The effect of this is to transform the Colonizer in Dune into a Saviour of the Colonized.
This is an absurd re-inforcement of the White Savior Story based on the Robinson Crusoe Archetype, because the underlying premise of Dune that the Colonised Fremen of Arrakis would create a Liberation Mythos around the active participation of their own Oppressor reveals more about Frank Herbert’s desire to portray the British Conquerors of Islamic Africa and Asia as Heroes and to explain how they become permanent Settlers in lands they Colonise.
It is not a realistic portrayal of how the Oppressed Islamic Nations in Africa and Asia themselves developed resistance against British Imperialism in Islamic Africa and Asia.
In-fact, taken to its logical conclusion, Dune suggests that the Colonization of Arrakis was so effective that the Native Fremen inhabitants could no longer conceive of a life for themselves without some role for their Oppressor within it even after their Liberation.
For this reason, Frank Herbert’s Dune is a particularly intriguing example of a White Savior Story based on the Robinson Crusoe Archetype made more excruciating by Villenueve’s continuous doting on Paul Atreides throughout the Film in a manner reminiscent of the way Franco Zeffirelli doted on Robert Powell in Jesus of Nazareth.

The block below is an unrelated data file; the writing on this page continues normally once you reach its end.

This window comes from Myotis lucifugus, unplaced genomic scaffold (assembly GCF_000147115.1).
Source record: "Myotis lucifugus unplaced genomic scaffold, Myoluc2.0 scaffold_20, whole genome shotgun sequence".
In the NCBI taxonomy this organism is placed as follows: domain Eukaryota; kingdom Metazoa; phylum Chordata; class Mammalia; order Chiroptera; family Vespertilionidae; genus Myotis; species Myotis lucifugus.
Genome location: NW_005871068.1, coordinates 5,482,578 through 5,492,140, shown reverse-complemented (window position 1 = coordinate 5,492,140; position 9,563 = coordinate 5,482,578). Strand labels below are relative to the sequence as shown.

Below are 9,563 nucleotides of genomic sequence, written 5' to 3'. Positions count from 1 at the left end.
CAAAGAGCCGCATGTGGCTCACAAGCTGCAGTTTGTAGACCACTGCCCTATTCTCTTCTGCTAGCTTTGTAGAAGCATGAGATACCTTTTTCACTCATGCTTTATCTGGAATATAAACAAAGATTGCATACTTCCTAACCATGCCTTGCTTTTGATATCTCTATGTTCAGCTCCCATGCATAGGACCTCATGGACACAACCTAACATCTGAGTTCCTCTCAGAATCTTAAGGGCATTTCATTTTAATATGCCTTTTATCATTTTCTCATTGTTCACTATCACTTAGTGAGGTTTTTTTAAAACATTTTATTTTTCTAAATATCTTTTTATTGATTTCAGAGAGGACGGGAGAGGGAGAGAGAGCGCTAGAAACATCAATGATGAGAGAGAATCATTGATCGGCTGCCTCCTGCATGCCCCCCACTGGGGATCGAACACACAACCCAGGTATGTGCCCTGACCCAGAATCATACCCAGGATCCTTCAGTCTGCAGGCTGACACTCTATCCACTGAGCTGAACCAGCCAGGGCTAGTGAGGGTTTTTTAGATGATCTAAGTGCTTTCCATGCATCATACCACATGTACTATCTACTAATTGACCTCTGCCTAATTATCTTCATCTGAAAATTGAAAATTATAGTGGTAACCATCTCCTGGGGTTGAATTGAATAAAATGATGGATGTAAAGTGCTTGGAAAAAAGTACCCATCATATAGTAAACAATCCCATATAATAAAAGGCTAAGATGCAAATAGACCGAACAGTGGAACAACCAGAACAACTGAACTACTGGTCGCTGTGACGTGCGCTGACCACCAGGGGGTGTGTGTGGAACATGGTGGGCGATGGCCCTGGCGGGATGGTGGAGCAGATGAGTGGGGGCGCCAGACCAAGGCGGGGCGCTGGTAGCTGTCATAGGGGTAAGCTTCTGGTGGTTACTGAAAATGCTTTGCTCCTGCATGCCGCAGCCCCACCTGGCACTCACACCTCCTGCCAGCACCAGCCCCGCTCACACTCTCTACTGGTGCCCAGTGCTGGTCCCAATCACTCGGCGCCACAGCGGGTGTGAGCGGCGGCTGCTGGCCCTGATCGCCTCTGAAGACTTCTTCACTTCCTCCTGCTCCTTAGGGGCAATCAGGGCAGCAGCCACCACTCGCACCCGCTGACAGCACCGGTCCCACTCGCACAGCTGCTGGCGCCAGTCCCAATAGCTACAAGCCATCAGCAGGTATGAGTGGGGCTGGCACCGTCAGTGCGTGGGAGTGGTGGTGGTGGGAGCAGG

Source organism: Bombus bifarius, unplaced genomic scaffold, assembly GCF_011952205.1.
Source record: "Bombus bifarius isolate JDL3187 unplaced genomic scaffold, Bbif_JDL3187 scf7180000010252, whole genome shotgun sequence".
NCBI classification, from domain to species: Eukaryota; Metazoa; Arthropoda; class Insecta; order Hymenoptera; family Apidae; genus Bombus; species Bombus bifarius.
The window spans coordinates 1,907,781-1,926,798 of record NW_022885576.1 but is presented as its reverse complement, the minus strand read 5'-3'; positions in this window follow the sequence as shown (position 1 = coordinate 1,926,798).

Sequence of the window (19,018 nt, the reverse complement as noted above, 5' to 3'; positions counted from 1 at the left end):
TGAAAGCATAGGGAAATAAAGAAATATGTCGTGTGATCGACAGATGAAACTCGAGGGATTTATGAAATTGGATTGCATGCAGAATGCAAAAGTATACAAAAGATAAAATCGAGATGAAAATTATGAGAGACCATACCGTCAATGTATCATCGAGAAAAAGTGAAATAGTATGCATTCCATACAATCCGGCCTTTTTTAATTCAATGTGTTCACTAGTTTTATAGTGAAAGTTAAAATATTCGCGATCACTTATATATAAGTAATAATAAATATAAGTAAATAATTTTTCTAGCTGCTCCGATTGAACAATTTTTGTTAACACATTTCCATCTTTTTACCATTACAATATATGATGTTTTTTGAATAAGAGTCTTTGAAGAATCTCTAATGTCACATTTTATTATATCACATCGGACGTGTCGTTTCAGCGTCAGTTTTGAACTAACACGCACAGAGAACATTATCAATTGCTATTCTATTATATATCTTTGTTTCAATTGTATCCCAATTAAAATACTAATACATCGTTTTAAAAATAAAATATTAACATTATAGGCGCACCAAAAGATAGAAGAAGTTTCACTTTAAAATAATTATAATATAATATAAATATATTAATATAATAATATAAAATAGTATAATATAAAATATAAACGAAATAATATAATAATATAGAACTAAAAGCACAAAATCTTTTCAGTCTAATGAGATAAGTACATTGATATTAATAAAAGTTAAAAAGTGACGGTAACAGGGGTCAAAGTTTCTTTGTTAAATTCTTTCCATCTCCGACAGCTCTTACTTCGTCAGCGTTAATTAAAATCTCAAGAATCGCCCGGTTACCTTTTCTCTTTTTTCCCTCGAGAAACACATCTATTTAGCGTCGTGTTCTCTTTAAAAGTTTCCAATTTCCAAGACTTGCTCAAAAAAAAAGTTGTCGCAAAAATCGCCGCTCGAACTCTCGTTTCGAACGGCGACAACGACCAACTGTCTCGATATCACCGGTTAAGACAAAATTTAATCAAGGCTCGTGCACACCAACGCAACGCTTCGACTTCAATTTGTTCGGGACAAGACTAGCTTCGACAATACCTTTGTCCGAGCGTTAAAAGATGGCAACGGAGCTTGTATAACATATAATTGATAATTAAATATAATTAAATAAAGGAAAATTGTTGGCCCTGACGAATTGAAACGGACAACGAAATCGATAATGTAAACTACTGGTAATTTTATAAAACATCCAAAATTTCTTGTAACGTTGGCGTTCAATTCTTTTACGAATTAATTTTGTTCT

From Paul Atreides’ arrival on Arrakis, the suggestion is made that his arrival represents the fulfillment of a Prophecy for the Fremen Native people of Arrakis. That in essence, all along the Fremen have been waiting for the arrival of a particular incarnation of the Colonizer for their Liberation.
From this perspective, whilst Dune will always be commendable for it’s vision and scope, Dune is nevertheless a reflection of a White Savior Story based on the Robinson Crusoe Archetype.
However, Dune goes beyond the standard Robinson Crusoe Archetype because it does not end with simply inserting the White Colonizer within a visceral alien environment as Explorer and Conqueror. In Dune, the White Coloniser also becomes the Redeemer of that Alien world and its people.
Despite Dune’s creativity and complexity, it still suffers from the same biased Colonial attitudes that have plagued Western Art and Culture.
At its worst Dune can also be viewed as Frank Herbert’s own repressed fantasies of the White Man’s Burden.
Ultimately, Dune is perhaps merely a reflection of the times in which it was written.
As we get lost in Villeneuve’s scintillating visuals and score at the end of Part 1 when the frail White Paul Atreides gains acceptance amongst the Fremen by killing the most fierce and ‘savage’ Dark Fremen Warrior, instead of witnessing the first significant triumph in Paul Atreides Hero’s journey, we may instead be witnessing another example of a White Savior Story based on the Robinson Crusoe Archetype writ large.
It remains to be seen whether the next entries in the Dune Saga will do anything to rescue Dune from the abyss of its subconscious White Savior Colonial bias, a problem in the narrative which cannot be solved by Dune’s diverse cast and Paul’s exotic Love interest.